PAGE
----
Dimock - Elias Titman was in town Saturday. He still thinks old Dimock the best residence town he knows of, and he sticks to her. AND The opening date of the Dimock Camp Meeting is Aug. 21 and ends Aug. 29. Greenwood & Lyman, of Lynn, being the highest bidders, will conduct the boarding hall and Joe Carlin, of Tunkhannock, will have charge of the barn. Sanitary conditions on the grounds will receive special attention this year from the Improvement committee, new fences will be built, roofs of buildings repaired, and an organ purchased for the preachers' stand. Treasurer Jewett reported about $450 in the treasury. An effort will be made to secure special railroad rates.
Forest City - The commencement exercises of the Forest City High School will be held on Friday evening, May 31, in the opera house. The class will be one of the largest ever graduated and will number about 18, three-fourths of whom will be young ladies. The school will observe Memorial Day this year as last, with special exercises and a march to the cemetery where the graves of veterans will be decorated with flowers. This custom will help to engraft [engrave?] into the hearts of the students a proper appreciation of the men who were ready to lay down their lives if necessary that their country might live, and in the absence of a Grand Army post it is a service that falls with peculiar appropriateness on the public school children.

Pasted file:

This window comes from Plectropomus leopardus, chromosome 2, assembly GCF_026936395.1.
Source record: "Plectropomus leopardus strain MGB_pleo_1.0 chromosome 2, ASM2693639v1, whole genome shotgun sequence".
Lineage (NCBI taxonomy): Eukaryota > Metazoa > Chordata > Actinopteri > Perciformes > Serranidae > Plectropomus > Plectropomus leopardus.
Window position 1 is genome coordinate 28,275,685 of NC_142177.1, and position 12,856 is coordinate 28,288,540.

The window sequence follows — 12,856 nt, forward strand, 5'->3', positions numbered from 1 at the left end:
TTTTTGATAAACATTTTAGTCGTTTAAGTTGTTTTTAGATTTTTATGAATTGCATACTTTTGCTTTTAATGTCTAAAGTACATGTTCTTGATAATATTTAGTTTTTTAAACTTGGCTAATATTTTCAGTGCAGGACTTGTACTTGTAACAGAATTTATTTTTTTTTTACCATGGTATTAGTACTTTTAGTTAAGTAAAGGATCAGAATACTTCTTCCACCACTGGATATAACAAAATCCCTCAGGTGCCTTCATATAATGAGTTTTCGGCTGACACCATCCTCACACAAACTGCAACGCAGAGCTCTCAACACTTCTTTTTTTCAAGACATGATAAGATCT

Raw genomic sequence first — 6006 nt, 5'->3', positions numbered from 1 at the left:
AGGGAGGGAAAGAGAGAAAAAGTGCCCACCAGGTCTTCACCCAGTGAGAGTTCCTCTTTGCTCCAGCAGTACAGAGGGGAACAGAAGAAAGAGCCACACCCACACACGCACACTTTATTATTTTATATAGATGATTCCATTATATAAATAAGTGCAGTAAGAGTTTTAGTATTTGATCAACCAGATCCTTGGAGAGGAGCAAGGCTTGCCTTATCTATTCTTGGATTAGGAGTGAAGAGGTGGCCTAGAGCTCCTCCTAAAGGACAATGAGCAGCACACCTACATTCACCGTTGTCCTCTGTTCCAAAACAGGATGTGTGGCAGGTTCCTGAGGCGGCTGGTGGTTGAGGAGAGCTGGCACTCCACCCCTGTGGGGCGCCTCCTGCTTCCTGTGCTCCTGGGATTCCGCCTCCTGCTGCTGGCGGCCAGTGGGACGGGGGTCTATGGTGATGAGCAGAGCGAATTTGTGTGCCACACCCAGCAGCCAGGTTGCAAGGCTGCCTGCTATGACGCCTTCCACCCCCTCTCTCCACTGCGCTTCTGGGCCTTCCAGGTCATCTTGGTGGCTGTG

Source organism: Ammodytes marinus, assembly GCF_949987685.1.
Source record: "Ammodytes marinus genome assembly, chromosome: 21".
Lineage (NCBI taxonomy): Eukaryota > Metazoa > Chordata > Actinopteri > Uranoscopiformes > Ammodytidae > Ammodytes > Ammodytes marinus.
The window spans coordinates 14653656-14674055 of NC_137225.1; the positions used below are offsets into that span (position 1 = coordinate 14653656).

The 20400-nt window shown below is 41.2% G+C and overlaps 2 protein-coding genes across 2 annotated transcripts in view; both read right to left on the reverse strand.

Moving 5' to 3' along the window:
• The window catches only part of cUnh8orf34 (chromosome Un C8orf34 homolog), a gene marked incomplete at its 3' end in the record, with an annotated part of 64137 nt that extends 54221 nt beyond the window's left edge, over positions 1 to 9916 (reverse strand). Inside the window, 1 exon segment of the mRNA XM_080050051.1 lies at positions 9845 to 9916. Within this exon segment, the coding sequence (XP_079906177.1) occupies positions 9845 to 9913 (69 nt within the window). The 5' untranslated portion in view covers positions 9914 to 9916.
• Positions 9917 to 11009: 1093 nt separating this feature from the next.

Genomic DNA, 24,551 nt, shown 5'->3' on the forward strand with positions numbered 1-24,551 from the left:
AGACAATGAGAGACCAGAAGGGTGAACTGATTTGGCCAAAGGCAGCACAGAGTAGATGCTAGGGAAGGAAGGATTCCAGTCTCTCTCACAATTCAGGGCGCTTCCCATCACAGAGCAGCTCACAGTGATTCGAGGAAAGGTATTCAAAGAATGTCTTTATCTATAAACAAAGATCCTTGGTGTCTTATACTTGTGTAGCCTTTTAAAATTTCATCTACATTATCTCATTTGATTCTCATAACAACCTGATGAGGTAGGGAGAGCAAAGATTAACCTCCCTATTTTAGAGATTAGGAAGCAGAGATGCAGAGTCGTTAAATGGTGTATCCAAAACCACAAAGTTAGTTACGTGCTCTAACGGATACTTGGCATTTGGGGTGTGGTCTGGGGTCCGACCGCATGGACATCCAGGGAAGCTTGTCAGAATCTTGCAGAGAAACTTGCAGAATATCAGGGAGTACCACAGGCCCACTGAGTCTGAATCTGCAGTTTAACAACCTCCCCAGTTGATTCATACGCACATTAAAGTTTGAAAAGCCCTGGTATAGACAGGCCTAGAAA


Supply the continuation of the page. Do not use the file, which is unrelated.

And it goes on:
Harford - Telegrapher Marean, who is a member of President McKinley's party during his trip through the west, was a former Harford boy and learned the business of telegraphing in the old station at Alford, this county, and has long since gained fame and fortune in the business, which allows again, that any place is all right to begin in if you learn your business well and then keep going.
Silver Lake - Thomas Conaty is rapidly recovering from a severe illness with mumps, measles and whooping cough. AND Aloysius O'Day was injured while learning to ride a wheel [bicycle].
New Milford - The commencement exercises of the Graded School were held at the opera house on Wednesday evening. The class of seven graduates all acquitted themselves finely and the other exercises were of a pleasing character.
Hopbottom - Javan Sterling has been making improvements on his property and has his house neatly painted in colors.
Welsh Hill and Clifford - On the 11th inst., a terrific electrical storm passed over Clifford, doing quite a bit of damage. The streets were flooded with water. The lightning struck Jared Utley's house, and Hiram Rivenburg's barn-slivering the posts on each side of the barn door. John Miller, who stood near one of the posts, received a severe shock. He was found by Hiram Rivenburg, and lay senseless on the floor. He was burned across the forehead and his eyelashes scorched. Albert Leek's barn, said to be the largest one in Clifford township, was struck and destroyed. The rain caused great damage to the roads. Hail fell in torrents and the lightning came in blinding sheets.